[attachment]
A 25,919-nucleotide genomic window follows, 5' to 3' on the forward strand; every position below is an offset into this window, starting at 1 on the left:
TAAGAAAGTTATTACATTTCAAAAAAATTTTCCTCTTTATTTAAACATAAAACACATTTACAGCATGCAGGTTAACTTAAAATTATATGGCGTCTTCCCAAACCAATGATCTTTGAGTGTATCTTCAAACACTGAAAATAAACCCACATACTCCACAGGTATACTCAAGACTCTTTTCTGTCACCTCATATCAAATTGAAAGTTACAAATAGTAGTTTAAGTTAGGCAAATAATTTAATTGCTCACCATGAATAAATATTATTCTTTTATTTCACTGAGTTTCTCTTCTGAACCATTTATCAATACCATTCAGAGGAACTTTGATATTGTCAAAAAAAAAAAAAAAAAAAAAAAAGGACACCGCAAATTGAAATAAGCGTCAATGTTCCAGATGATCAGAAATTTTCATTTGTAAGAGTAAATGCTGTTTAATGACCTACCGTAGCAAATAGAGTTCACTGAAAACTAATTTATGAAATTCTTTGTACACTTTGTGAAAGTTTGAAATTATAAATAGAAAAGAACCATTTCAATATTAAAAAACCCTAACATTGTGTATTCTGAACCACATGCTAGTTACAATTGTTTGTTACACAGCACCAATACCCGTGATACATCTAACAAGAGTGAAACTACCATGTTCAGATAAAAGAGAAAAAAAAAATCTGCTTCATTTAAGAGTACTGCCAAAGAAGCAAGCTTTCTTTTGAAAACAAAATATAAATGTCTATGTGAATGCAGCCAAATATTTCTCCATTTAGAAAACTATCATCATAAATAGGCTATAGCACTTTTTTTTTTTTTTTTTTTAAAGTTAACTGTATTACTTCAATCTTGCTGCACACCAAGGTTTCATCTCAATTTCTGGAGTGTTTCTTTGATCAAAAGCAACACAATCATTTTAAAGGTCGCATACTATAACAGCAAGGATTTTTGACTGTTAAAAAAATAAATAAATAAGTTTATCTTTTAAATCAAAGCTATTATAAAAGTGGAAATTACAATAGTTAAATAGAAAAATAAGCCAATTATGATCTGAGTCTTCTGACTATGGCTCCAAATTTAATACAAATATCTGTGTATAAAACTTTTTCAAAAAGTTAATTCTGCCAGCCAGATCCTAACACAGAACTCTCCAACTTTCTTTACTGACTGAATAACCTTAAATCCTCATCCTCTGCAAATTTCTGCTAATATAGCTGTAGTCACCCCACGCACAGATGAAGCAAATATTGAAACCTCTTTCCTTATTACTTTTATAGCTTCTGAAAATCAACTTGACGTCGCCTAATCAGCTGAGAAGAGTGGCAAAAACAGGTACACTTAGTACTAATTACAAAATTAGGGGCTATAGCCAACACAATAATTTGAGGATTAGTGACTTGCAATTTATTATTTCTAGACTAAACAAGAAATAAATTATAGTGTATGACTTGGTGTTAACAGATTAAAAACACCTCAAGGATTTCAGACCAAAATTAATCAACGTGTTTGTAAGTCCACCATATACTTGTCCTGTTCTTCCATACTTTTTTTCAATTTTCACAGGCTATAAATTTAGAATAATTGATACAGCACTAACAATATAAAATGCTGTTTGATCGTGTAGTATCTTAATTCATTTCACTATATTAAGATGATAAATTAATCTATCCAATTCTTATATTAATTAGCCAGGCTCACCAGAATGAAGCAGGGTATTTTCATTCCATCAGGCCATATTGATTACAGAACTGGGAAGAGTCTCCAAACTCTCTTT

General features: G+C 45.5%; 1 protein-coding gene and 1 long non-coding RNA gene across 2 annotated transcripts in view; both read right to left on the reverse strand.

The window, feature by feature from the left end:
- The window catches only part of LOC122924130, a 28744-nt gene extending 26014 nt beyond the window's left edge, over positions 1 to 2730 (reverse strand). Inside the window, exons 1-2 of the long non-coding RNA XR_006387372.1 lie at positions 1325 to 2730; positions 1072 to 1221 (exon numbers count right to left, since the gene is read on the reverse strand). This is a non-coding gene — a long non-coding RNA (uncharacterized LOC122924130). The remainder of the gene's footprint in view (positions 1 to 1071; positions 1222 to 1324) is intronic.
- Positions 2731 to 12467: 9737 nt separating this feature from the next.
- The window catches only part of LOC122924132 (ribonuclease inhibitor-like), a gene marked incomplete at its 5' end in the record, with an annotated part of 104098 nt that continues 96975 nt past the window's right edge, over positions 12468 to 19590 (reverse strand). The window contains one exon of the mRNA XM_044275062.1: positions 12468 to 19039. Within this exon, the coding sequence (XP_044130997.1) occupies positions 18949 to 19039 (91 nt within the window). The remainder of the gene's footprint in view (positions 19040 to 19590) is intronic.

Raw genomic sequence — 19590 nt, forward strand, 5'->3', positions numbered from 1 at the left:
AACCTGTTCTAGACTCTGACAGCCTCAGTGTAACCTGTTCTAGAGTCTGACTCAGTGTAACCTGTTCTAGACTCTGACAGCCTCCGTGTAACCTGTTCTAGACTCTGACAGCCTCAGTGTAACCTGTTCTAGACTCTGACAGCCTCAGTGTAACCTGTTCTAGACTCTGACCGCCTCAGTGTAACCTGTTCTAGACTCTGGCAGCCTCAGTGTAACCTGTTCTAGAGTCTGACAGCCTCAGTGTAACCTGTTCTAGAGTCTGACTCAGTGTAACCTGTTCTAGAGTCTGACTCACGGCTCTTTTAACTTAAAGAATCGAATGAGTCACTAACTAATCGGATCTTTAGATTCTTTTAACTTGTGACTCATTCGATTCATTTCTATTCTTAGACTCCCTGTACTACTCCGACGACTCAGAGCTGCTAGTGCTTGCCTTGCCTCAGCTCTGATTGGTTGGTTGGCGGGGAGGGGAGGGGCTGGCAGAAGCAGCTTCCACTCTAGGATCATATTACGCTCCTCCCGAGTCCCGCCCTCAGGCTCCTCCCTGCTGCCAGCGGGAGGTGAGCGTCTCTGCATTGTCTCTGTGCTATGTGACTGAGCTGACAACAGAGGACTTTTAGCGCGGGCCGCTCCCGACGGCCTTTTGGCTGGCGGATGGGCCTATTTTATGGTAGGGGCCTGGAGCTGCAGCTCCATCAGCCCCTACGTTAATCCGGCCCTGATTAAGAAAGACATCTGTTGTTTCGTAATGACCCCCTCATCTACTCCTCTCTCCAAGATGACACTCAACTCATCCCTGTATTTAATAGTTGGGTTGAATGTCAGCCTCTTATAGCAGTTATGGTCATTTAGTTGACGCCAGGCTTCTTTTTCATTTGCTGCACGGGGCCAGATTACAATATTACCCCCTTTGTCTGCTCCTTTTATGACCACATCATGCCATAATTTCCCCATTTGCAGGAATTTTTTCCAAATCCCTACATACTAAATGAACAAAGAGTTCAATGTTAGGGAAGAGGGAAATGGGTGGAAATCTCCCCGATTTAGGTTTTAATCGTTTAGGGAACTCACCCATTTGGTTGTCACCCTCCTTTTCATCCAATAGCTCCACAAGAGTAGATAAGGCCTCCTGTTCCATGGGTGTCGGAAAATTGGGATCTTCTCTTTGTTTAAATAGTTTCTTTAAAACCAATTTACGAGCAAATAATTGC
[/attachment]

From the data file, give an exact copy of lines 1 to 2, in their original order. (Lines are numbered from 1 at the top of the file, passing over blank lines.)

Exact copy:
A 25,919-nucleotide genomic window follows, 5' to 3' on the forward strand; every position below is an offset into this window, starting at 1 on the left:
TAAGAAAGTTATTACATTTCAAAAAAATTTTCCTCTTTATTTAAACATAAAACACATTTACAGCATGCAGGTTAACTTAAAATTATATGGCGTCTTCCCAAACCAATGATCTTTGAGTGTATCTTCAAACACTGAAAATAAACCCACATACTCCACAGGTATACTCAAGACTCTTTTCTGTCACCTCATATCAAATTGAAAGTTACAAATAGTAGTTTAAGTTAGGCAAATAATTTAATTGCTCACCATGAATAAATATTATTCTTTTATTTCACTGAGTTTCTCTTCTGAACCATTTATCAATACCATTCAGAGGAACTTTGATATTGTCAAAAAAAAAAAAAAAAAAAAAAAAGGACACCGCAAATTGAAATAAGCGTCAATGTTCCAGATGATCAGAAATTTTCATTTGTAAGAGTAAATGCTGTTTAATGACCTACCGTAGCAAATAGAGTTCACTGAAAACTAATTTATGAAATTCTTTGTACACTTTGTGAAAGTTTGAAATTATAAATAGAAAAGAACCATTTCAATATTAAAAAACCCTAACATTGTGTATTCTGAACCACATGCTAGTTACAATTGTTTGTTACACAGCACCAATACCCGTGATACATCTAACAAGAGTGAAACTACCATGTTCAGATAAAAGAGAAAAAAAAAATCTGCTTCATTTAAGAGTACTGCCAAAGAAGCAAGCTTTCTTTTGAAAACAAAATATAAATGTCTATGTGAATGCAGCCAAATATTTCTCCATTTAGAAAACTATCATCATAAATAGGCTATAGCACTTTTTTTTTTTTTTTTTTTAAAGTTAACTGTATTACTTCAATCTTGCTGCACACCAAGGTTTCATCTCAATTTCTGGAGTGTTTCTTTGATCAAAAGCAACACAATCATTTTAAAGGTCGCATACTATAACAGCAAGGATTTTTGACTGTTAAAAAAATAAATAAATAAGTTTATCTTTTAAATCAAAGCTATTATAAAAGTGGAAATTACAATAGTTAAATAGAAAAATAAGCCAATTATGATCTGAGTCTTCTGACTATGGCTCCAAATTTAATACAAATATCTGTGTATAAAACTTTTTCAAAAAGTTAATTCTGCCAGCCAGATCCTAACACAGAACTCTCCAACTTTCTTTACTGACTGAATAACCTTAAATCCTCATCCTCTGCAAATTTCTGCTAATATAGCTGTAGTCACCCCACGCACAGATGAAGCAAATATTGAAACCTCTTTCCTTATTACTTTTATAGCTTCTGAAAATCAACTTGACGTCGCCTAATCAGCTGAGAAGAGTGGCAAAAACAGGTACACTTAGTACTAATTACAAAATTAGGGGCTATAGCCAACACAATAATTTGAGGATTAGTGACTTGCAATTTATTATTTCTAGACTAAACAAGAAATAAATTATAGTGTATGACTTGGTGTTAACAGATTAAAAACACCTCAAGGATTTCAGACCAAAATTAATCAACGTGTTTGTAAGTCCACCATATACTTGTCCTGTTCTTCCATACTTTTTTTCAATTTTCACAGGCTATAAATTTAGAATAATTGATACAGCACTAACAATATAAAATGCTGTTTGATCGTGTAGTATCTTAATTCATTTCACTATATTAAGATGATAAATTAATCTATCCAATTCTTATATTAATTAGCCAGGCTCACCAGAATGAAGCAGGGTATTTTCATTCCATCAGGCCATATTGATTACAGAACTGGGAAGAGTCTCCAAACTCTCTTT